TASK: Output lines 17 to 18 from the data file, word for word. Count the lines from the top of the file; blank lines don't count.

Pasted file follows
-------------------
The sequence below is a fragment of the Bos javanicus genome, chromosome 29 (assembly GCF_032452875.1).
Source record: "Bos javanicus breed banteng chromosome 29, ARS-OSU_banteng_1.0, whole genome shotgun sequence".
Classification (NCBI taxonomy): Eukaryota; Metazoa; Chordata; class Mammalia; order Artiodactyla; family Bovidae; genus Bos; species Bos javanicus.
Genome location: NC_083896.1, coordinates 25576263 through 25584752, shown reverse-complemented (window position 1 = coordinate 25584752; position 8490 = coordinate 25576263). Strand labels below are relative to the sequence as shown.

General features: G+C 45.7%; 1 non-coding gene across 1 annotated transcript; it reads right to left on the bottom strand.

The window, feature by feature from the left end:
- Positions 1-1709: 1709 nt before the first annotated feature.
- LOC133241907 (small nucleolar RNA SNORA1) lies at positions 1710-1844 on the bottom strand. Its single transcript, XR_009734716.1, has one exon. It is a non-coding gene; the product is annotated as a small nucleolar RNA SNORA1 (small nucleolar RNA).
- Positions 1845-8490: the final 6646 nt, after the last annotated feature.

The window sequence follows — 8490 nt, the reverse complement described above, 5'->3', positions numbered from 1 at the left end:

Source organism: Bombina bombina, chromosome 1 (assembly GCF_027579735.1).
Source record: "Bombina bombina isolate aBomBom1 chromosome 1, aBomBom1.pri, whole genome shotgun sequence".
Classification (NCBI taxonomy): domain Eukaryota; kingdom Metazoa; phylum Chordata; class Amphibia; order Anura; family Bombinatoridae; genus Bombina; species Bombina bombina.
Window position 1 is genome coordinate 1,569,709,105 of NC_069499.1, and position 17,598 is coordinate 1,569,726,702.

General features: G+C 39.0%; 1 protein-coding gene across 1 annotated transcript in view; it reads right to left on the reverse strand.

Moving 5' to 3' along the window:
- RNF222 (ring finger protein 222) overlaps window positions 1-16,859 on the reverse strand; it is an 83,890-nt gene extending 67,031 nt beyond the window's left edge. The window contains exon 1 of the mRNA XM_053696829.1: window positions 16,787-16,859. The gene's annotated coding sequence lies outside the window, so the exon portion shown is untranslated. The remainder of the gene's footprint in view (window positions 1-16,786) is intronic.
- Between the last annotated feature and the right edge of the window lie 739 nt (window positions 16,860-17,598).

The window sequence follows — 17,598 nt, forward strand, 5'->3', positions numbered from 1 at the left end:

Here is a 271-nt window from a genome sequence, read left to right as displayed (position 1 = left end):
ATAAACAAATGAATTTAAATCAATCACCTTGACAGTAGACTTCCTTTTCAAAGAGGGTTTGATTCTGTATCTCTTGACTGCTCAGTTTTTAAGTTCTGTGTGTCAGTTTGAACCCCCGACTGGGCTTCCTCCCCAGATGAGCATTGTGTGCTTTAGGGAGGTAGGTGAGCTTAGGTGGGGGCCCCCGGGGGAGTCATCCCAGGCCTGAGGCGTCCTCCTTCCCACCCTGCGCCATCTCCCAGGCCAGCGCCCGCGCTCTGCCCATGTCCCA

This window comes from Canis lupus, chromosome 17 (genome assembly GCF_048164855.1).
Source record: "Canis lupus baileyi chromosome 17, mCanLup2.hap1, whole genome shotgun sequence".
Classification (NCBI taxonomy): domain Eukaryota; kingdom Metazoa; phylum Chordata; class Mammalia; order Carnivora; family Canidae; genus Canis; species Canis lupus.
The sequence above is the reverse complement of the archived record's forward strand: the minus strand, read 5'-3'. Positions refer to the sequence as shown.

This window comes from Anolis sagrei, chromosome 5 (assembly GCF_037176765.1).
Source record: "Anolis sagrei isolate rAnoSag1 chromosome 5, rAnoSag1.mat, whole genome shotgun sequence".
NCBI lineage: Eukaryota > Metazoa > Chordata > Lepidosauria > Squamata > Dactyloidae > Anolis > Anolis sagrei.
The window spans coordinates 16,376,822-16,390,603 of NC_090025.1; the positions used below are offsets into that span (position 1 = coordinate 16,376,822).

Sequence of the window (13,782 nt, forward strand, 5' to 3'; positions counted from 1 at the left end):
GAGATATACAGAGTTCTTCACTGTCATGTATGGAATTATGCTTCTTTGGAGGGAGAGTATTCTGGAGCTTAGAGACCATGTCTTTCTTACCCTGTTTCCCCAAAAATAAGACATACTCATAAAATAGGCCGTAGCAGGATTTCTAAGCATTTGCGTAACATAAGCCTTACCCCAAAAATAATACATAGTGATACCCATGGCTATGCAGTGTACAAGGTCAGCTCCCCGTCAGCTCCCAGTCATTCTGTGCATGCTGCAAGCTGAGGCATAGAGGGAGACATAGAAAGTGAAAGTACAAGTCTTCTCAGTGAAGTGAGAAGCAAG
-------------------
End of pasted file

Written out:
- RNF222 (ring finger protein 222) overlaps window positions 1-16,859 on the reverse strand; it is an 83,890-nt gene extending 67,031 nt beyond the window's left edge. The window contains exon 1 of the mRNA XM_053696829.1: window positions 16,787-16,859. The gene's annotated coding sequence lies outside the window, so the exon portion shown is untranslated. The remainder of the gene's footprint in view (window positions 1-16,786) is intronic.
- Between the last annotated feature and the right edge of the window lie 739 nt (window positions 16,860-17,598).